I am absolutely nuts for pulled pork, but I don’t cook it that often. Mostly this is because the way I do it makes it one of the most impractical things to cook. Not because it’s difficult to do, but more because it’s logistically ridiculous. My method requires:
- About five kilos of pork
- About 18 hours of cooking
- Dragging the barbecue out of the shed
- Topping up a wood burning fire every 30 minutes
- Enduring the inevitable rain that is magnetically attracted to barbecues
- Picking about 4kg of pork off the bones and shredding it by hand
- Mixing in a vat of bbq sauce (which needs making as well)
- Half a fridge shelf to store it
And then, since I’ve got a hell of a lot of meat and live on my own:
- A commitment to eat nothing but pulled pork for a week.
So, there are a few sensible reasons to make this more of an occasional treat rather than a regular thing. And then there’s the issue of the chorizo madness.
In 2011, I was working at probably the most profitable four-and-a-half square metres of the whole of Borough Market: the barbecue chorizo sandwich stall at Brindisa. And while I loved working in the food mecca of the world’s greatest city, I did not always love working on my own all day for three out of five days of the week. Between the solitude and the monotony of cutting 86,000 odd pieces of chorizo, I may have gone a little bit nuts. I won’t give you all the gory details, but just as an example: once during prep someone asked me for the time and rather than look at my watch I just counted how many boxes of chorizo I had cut (4 1/2 boxes at 9 minutes per box) and correctly told him it was 4:42pm. I was diagnosed by my coworkers with chorizo madness – a disorder caused by working on the barbecue stand too long – shortly after this event.
As you can see, spending a lot of time on my own with a vast amount of spicy, barbecue-cooked pork has not always been a positive thing for my sanity.
The chorizo stand was also where my love of barbecue started. One of the things I did to distract myself was slow cook joints of meat next to the coals. There’s something insanely great about the smokey flavours that infuse over the long cooking time.
Smoking, for me, is the real barbecue technique. Grilling is fine, but smoking meat just takes it to the next level. Instead of the intense, direct heat from the charcoal, the meat cooks off to the side in the warm smokey air from a scattering of damp wood chips on the coals. It’s more challenging, and requires a maddening amount of patience and more than a little trial and error to get the low, even heat just right. But there’s just nothing quite like it.
Could I make my method a bit more practical? Possibly. Am I going to? Nope. Aside from the fact that I actually kinda enjoy making things a little bit challenging for myself, pulled pork is already dangerously tasty and a threat to my mental health. Making it easy to cook would give it more power than any dish should wield.
- 1 whole pork shoulder (approx 5kg), skin off
- 1 batch of dry rub (see below)
- 1 batch of BBQ sauce (or about 300ml of BBQ sauce of your own preference)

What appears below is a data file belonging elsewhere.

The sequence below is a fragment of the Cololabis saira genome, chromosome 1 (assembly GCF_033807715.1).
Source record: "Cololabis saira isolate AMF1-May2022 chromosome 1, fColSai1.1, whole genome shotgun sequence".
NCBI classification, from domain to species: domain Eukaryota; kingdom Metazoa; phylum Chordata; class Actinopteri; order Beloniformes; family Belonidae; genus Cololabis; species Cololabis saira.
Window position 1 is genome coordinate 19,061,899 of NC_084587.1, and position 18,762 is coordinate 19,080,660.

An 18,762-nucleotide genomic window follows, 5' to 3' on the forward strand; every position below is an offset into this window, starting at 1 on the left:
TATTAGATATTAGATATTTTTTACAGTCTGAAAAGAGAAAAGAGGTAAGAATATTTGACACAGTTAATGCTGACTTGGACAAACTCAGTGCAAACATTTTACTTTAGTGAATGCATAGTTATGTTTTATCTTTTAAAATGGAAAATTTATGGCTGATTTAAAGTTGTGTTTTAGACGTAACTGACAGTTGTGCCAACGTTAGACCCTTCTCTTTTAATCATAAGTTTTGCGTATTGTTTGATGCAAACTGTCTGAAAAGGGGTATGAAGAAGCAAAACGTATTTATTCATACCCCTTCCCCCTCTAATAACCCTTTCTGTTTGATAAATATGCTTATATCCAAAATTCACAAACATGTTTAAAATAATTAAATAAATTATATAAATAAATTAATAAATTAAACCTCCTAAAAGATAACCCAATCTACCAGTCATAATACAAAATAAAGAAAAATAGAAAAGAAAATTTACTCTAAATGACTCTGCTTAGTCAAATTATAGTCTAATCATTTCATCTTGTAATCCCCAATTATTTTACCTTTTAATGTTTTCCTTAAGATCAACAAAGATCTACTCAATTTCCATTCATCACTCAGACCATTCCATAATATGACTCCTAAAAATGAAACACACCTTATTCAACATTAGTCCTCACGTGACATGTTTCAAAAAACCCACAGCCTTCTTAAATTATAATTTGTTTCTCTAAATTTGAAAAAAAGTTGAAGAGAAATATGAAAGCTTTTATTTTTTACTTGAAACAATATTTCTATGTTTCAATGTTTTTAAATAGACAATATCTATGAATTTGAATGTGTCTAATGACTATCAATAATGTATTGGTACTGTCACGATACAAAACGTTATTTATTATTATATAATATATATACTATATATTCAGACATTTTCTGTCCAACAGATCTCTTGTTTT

For the dry rub
- 100g light soft brown sugar
- 50g salt
- 30g paprika
- 15g onion powder
- 2 tbsp smoked paprika
- 1 tbsp garlic powder
- 1 tbsp black peppercorns, ground
- 1 tbsp white peppercorns, ground
- 1 tbsp ground coriander
Combine all the ingredients for the dry rub.
Cut a pattern of 0.5cm deep slashes at 3cm intervals all over the fatty layer of the pork. Apply about half the dry rub liberally all over, rubbing it deep into the slashes in the pork. Refridgerate overnight if possible, or smoke immediately.
Prepare your barbecue for hot smoking. Arrange the pork on a foil-covered tray and smoke over a low heat for about five hours, or until the outside of the pork is blackened all over.
Transfer the pork to an oven set at 120C/Gas Mark 1 and continue to cook for about another 12 hours. Remove from the oven when the pork is very tender and falling off the bone.
Pull the pork apart using forks, being sure to mix the flavourful outside layer (the “bark”) with the tender internal meat that has broken down into strands or strings.
Sprinkle the reserved half of the dry rub to the pulled pork. Apply BBQ sauce liberally, heat well and taste for seasoning. Add more sauce, sugar or salt as required. Serve with pickles, crusty bread and red coleslaw (next week’s recipe).
For the BBQ sauce
My idea of BBQ sauce is thick, smoky and ketchupy, with a little bit of heat. I encourage you to make your own though, or modify this as much as you wish. Whatever you use, test it on a small portion of pork before committing to the whole batch.
- 1 onion
- 1 chilli
- Juices from smoking the pork, separated into fat and liquid.
- 300g ketchup
- 170g light soy sauce
- 20g cider vinegar
- 25g American style mustard
- 100g light soft brown sugar
Smoke the chilli and the onion (in its skin) for about an hour while the pork is going. Peel off the outside layer of the smoked onion and smoked chilli, dice them up and fry over a moderate heat in a generous amount of the smoked fat to soften. Add the smoked juices and simmer to reduce by about 1/3rd. Allow to cool a little, and then blend until smooth and homogenous (you should end up with about 350ml). Add the ketchup, soy sauce, vinegar, mustard and brown sugar.